I'm one of the normies like the grandparent comment. I don't use Facebook all that much, and most of what I see there is just a stream of banal life events from a selection of people that I'd otherwise not hear from. Most of it isn't that interesting directly, but I'll admit that my life is enriched by retaining these relationships I'd otherwise have dropped. It's definitely not something I feel bad after using.
Obviously that's not your experience, and there's nothing wrong with that. Certainly you shouldn't be forced to use this platform if it makes you unhappy. Really this just goes down to "people are all different and we all have to find our paths through the world". Technology changes the battlefield a little at the margins, but it hasn't changed the war.
This was part of the problem for me; it made me think I had more friends than I actually did. What I really had was an app that showed me what everyone I used to know at some point was up to, and many of us start to mistake that for friendship. At some point I had the epiphany that I don't really know the kids from my high school friend circle anymore, and keeping up with them doesn't improve my life. We had our time, the friendship fizzled out as they tend to do, and the healthiest thing for me was to just move on.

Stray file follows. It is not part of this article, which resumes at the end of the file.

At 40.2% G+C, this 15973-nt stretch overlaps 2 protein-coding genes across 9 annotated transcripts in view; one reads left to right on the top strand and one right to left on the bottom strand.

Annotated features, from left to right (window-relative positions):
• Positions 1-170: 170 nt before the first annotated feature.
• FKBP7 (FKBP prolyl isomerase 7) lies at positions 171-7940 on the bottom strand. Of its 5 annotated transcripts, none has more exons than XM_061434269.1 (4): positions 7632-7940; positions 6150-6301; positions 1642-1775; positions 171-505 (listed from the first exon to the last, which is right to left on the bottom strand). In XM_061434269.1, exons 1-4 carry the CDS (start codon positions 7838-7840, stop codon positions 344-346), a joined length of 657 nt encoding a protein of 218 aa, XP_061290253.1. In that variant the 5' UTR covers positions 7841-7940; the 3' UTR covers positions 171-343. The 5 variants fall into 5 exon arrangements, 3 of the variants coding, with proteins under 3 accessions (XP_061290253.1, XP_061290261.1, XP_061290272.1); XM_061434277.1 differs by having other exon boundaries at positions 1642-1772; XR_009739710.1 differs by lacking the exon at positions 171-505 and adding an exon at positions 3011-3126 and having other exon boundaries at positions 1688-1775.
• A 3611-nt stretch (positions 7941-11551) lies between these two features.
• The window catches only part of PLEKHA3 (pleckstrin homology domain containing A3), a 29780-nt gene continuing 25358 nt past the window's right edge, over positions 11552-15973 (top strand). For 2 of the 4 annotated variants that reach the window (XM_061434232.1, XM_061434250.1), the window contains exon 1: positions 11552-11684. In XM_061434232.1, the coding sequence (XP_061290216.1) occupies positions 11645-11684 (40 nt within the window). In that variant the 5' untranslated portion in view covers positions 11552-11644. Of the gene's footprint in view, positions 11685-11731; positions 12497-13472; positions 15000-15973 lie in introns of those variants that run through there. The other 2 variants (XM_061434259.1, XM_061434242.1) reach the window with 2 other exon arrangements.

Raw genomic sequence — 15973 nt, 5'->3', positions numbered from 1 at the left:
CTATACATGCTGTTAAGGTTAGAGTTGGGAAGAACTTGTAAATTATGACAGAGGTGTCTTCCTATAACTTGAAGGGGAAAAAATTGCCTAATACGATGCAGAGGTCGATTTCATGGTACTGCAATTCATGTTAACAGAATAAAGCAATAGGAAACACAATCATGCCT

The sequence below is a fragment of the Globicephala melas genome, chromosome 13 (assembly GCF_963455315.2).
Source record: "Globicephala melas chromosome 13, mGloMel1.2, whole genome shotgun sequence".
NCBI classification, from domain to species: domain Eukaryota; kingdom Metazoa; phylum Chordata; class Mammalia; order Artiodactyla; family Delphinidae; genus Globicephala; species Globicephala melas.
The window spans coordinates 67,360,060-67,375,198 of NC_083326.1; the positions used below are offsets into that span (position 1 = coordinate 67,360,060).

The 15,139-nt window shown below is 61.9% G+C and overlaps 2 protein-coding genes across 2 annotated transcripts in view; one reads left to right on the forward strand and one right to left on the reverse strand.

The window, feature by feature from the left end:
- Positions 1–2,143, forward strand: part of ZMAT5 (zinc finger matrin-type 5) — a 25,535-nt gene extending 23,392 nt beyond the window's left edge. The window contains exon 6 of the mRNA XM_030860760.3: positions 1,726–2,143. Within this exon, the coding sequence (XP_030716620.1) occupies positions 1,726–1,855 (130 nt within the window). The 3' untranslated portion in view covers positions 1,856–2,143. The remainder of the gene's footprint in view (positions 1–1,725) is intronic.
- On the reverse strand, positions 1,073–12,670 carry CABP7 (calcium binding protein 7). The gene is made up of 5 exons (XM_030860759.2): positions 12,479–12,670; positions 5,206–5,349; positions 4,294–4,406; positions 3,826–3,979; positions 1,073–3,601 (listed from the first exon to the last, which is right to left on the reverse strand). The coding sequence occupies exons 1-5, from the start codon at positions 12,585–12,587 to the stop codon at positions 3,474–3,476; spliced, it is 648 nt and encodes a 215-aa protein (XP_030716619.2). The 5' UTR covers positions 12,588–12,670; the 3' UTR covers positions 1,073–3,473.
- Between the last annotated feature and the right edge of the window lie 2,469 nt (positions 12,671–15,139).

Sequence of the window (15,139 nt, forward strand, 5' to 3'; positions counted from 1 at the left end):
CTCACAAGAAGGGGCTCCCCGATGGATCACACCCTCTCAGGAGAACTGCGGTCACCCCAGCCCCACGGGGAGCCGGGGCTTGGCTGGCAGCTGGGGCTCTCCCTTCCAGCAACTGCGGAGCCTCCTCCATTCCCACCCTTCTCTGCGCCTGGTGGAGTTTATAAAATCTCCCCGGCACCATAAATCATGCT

My life improved after quitting Facebook because it forced me to be more intentional with who I spend my time on. Rather than passively blasting everyone's news feed with something, I send it individually to the people I want to see it. It makes me be an active participant in friendships, which is something I've had trouble with (at least when using Facebook).
What a funny world we live in, in our heads.
well social media is designed to give you little dopamine hits all the time and we all know when we think about it for a second that the constant, cheap stimulation is bad, but it also hijacks our lizard brains and it's designed to work that way.
The big problem I think is that we let the designers of these applications get away with exactly the 'your preferences indicate you like it' line, well the same applies to gamblers in a casino.
And then the next political cycle hit and I straight up quit. I found the political ads more offensive than anything, and I've never been back since.
FB is a terrible place, ignore the poster you're responding to because they very well could be putting on airs while you're trying to be more honest about things. That's the nature of social media, of which HN is included.